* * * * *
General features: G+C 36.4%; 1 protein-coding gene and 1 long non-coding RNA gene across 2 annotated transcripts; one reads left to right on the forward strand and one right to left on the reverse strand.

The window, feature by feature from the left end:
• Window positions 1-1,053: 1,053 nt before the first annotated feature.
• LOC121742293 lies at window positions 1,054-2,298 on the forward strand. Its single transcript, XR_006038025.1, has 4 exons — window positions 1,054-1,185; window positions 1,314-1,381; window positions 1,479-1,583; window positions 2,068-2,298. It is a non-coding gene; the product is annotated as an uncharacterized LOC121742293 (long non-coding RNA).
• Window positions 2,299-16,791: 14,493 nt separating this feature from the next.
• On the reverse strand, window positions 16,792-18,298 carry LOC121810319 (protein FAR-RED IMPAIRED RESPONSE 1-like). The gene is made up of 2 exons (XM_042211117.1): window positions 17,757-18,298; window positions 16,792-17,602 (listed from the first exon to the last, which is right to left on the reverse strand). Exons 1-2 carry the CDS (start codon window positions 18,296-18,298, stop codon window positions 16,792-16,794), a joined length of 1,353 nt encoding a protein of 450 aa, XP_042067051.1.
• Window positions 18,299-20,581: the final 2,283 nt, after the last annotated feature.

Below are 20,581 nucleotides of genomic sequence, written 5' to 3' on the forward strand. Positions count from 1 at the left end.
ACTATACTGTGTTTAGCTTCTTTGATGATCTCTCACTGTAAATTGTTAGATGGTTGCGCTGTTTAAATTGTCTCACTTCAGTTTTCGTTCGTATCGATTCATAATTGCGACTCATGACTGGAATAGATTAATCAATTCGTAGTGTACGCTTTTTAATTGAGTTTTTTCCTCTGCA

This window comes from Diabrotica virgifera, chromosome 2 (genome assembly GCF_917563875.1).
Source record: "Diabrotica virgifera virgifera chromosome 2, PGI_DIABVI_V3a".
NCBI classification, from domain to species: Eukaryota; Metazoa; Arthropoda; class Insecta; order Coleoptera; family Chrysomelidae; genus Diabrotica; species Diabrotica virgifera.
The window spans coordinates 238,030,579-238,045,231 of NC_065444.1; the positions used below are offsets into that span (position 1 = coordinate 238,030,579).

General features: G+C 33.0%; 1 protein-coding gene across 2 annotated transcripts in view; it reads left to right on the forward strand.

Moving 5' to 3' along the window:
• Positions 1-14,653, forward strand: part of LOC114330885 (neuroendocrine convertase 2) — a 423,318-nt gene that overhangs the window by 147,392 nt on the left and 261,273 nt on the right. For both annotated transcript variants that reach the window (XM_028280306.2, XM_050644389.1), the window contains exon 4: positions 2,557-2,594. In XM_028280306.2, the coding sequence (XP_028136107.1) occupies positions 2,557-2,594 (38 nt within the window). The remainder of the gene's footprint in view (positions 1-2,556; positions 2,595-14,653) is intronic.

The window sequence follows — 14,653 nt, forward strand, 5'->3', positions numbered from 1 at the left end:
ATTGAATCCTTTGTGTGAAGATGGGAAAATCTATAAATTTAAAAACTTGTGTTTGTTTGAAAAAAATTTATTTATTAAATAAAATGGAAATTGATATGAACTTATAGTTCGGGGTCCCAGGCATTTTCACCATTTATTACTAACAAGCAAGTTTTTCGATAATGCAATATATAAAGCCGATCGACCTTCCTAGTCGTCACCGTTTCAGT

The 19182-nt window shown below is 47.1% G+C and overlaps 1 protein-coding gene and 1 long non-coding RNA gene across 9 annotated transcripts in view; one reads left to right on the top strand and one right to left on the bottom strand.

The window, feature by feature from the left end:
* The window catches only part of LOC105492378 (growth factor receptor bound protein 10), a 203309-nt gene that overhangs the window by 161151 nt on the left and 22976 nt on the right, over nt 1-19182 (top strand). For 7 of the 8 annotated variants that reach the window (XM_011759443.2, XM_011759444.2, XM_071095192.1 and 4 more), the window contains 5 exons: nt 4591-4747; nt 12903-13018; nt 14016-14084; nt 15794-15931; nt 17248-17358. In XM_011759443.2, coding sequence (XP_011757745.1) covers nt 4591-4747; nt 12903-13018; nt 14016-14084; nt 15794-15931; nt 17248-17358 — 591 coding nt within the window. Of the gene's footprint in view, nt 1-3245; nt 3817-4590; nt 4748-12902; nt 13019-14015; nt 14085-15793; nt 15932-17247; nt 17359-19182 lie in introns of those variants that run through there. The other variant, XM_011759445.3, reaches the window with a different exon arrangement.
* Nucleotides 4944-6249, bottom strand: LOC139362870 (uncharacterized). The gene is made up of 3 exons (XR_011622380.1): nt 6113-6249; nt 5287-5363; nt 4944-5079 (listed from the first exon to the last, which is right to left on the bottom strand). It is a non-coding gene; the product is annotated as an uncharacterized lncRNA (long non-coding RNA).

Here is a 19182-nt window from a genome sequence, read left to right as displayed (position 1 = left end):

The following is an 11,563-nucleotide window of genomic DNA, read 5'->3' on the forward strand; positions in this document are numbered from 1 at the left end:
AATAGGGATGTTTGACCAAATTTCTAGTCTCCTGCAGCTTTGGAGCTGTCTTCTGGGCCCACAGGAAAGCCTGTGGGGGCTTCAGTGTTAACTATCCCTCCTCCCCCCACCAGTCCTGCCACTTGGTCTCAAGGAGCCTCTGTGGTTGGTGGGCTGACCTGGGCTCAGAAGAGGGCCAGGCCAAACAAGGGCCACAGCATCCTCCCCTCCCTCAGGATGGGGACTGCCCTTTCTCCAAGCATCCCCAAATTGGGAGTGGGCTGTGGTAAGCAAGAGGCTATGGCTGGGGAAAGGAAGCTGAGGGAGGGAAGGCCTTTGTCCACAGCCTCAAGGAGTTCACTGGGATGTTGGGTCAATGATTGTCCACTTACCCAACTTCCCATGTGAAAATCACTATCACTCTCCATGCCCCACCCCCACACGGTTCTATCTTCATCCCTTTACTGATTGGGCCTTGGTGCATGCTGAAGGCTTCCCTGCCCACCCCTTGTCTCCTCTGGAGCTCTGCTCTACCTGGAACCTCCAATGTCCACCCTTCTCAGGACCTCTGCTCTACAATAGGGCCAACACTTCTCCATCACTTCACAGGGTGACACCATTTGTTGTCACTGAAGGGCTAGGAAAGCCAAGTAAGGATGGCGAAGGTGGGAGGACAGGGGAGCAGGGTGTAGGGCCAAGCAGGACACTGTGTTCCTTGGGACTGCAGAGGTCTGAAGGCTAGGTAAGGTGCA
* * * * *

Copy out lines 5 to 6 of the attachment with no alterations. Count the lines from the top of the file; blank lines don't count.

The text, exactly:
• Window positions 2,299-16,791: 14,493 nt separating this feature from the next.
• On the reverse strand, window positions 16,792-18,298 carry LOC121810319 (protein FAR-RED IMPAIRED RESPONSE 1-like). The gene is made up of 2 exons (XM_042211117.1): window positions 17,757-18,298; window positions 16,792-17,602 (listed from the first exon to the last, which is right to left on the reverse strand). Exons 1-2 carry the CDS (start codon window positions 18,296-18,298, stop codon window positions 16,792-16,794), a joined length of 1,353 nt encoding a protein of 450 aa, XP_042067051.1.